File No. 825.731/1.
Ambassador Fletcher to the Secretary of State.
Santiago, January 11, 1915.
Sir: I have the honor to enclose a copy, with translation, of Decree of the Chilean Government No. 6364, dated December 30, 1914, which orders all telegraphic, radio-telegraphic and telephonic apparatus, destined or not for public service, whose installation has not been duly authorized to be destroyed and forbids all telegraphic, cable, or radio-telegraphic companies, either governmental or private, to transmit communications in code language or cipher, excepting, however, the communications of diplomatic agents and banks providing they deposit their code with the Director General of Telegraph. All communications must be written in clear language in German, Spanish, French, English, Italian or Portuguese, and may not contain news regarding the situation, movements or operations of the ships of belligerent nations.
Some time before the issuance of this decree and during the incumbency of Mr. Salinas, the matter was several times informally discussed between him and myself and Mr. Castro, the Sub-Secretary, and I pointed out the inconvenience and annoyance to neutral commerce which would be caused by a decree applying to belligerents and neutrals alike. I also pointed out the inconvenience which would be caused if consuls were prevented from communicating with their diplomatic representatives and their governments in code. Both the Minister, Mr. Salinas, and Mr. Castro seemed to agree with the reasonableness of my observations.
The decree was signed on the 30th of December. On the 2d of January I again called on the Foreign Office and took up the matter with both the Minister and the Sub-Secretary. They explained that the decree had been prepared and issued in this comprehensive form, without exception of communications to and from neutral countries, in order to secure a more forceable effect and attract more serious attention, but that exceptions could and would be made later.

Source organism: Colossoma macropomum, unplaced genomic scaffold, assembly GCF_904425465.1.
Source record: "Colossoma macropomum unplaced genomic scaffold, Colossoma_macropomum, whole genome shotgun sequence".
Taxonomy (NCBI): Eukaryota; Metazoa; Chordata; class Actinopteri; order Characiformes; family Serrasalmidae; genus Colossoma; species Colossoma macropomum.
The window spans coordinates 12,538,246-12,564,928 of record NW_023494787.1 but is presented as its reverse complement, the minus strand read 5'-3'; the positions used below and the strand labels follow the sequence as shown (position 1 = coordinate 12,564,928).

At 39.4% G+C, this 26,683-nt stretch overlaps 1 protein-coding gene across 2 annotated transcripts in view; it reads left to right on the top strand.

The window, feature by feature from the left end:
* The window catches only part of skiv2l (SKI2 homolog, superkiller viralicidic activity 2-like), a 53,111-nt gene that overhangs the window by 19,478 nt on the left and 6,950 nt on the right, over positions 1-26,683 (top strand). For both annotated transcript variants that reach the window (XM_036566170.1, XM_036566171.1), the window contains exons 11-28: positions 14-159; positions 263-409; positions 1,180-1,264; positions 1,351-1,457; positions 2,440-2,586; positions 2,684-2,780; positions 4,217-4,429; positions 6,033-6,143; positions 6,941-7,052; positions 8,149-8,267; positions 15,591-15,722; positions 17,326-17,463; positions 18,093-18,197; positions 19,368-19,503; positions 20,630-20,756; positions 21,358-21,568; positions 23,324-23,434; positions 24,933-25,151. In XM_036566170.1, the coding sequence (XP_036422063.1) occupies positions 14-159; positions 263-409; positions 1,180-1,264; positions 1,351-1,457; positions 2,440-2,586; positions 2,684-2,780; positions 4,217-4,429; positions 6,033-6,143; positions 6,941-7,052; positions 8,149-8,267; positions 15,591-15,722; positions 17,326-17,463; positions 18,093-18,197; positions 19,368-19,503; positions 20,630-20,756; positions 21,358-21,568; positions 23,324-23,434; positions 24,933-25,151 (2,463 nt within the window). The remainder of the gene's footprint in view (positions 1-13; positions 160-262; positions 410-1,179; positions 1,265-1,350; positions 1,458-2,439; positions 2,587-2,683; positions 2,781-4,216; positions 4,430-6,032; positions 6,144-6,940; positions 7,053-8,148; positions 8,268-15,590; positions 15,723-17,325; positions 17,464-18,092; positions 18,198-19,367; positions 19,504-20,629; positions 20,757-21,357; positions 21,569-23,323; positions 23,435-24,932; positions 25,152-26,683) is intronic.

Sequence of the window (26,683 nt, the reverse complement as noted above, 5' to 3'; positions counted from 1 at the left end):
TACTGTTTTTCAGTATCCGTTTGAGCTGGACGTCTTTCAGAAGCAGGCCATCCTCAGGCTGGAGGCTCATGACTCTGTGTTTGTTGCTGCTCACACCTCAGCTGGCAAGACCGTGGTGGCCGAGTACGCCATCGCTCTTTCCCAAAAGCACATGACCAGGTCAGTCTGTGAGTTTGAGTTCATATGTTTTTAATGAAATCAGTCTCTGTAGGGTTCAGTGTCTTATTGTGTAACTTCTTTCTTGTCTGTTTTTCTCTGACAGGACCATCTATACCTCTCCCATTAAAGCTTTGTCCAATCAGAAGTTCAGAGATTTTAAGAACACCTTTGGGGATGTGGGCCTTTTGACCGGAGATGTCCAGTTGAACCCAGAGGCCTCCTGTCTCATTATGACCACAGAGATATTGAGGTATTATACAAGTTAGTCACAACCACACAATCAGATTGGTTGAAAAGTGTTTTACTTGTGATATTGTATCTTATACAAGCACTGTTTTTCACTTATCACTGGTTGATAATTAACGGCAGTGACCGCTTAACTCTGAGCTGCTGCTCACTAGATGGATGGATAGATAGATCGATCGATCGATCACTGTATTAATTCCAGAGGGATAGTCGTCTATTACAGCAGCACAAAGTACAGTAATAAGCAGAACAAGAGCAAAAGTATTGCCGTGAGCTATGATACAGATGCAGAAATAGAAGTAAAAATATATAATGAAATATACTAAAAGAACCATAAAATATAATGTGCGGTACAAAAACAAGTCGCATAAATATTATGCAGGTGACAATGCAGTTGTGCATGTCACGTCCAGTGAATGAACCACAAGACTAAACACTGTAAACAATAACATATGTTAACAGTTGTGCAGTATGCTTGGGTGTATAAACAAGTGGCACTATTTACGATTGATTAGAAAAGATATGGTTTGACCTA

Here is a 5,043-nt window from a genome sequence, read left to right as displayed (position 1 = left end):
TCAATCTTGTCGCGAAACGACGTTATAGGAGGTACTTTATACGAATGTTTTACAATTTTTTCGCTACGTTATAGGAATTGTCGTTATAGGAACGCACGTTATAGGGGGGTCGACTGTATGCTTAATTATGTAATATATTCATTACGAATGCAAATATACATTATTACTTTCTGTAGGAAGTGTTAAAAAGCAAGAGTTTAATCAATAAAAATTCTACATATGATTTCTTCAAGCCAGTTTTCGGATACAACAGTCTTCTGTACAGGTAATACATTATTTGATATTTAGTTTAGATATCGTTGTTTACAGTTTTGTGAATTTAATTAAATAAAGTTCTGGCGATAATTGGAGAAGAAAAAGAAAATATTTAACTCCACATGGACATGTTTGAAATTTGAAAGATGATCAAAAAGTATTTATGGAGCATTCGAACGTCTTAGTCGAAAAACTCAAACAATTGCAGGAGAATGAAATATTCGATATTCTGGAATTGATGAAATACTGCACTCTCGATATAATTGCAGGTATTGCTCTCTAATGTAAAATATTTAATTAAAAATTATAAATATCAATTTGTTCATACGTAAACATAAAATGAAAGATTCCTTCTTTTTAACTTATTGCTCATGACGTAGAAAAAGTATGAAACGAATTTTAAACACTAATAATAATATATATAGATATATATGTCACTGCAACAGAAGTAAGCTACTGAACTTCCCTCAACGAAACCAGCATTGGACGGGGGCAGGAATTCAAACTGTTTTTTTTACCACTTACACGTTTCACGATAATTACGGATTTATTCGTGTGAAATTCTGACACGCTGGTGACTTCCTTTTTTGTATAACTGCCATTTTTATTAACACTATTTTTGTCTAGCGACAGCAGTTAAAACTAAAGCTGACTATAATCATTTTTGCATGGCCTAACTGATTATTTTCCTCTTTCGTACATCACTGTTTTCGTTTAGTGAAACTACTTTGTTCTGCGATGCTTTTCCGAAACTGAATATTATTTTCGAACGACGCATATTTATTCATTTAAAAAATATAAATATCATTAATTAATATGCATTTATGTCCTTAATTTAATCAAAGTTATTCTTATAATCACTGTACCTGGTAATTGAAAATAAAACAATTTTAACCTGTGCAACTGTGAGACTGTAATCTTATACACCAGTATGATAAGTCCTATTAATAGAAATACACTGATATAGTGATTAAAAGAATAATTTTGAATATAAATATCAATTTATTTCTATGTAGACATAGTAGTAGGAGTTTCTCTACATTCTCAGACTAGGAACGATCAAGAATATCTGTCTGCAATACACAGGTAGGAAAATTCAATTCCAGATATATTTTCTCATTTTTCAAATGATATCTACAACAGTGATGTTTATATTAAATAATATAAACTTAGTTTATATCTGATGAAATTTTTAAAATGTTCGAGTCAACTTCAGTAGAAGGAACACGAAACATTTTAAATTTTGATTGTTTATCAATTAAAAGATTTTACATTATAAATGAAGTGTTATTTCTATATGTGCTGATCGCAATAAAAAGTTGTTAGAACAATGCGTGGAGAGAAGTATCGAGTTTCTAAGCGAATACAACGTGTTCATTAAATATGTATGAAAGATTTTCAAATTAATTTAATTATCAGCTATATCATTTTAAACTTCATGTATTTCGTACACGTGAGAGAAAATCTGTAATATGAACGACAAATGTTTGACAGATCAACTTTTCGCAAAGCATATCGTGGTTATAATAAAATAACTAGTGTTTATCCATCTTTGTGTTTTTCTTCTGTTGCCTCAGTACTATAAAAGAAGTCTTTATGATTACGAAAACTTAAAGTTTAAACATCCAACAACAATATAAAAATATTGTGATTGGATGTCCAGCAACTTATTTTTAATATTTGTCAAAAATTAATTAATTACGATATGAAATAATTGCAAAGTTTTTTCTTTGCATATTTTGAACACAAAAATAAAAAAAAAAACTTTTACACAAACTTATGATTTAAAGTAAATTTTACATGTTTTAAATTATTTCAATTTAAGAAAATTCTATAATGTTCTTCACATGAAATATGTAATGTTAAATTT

This decree very seriously interferes with our commercial and business relations with Chile, and I have received strong and energetic protests from practically all the leading American houses doing business in Chile, and I have addressed to the Minister for Foreign Affairs, under date of January 9, last, a note, of which I enclose copy and in which I embodied the complaints of the American business community.
I have followed up this note with a personal interview with the Minister to-day, and urged him as strongly as possible and with all [Page 37] the arguments at my command to relieve our commerce from these restrictions. He agreed with me that Chile’s responsibility in the matter of neutrality did not extend to other neutral countries and that the restrictions which I complained of should be removed, and promised to take up the matter immediately with the Minister of the Interior, with a view to having the decree amended. I have also spoken of the matter of the decree with a number of leading Senators and Deputies, who have promised to urge its amendment.
I am just now in receipt of a circular from the Foreign Office, transmitting printed copy of the decree and stating that the Minister of the Interior is preparing a new decree excepting consular communications from the scope of the decree. This circular, however, was prepared some days ago, and I am hoping to secure the exception of communications to and from neutral countries also.
I shall, at all events, continue my efforts to have these restrictions upon our commerce removed.
I have [etc.]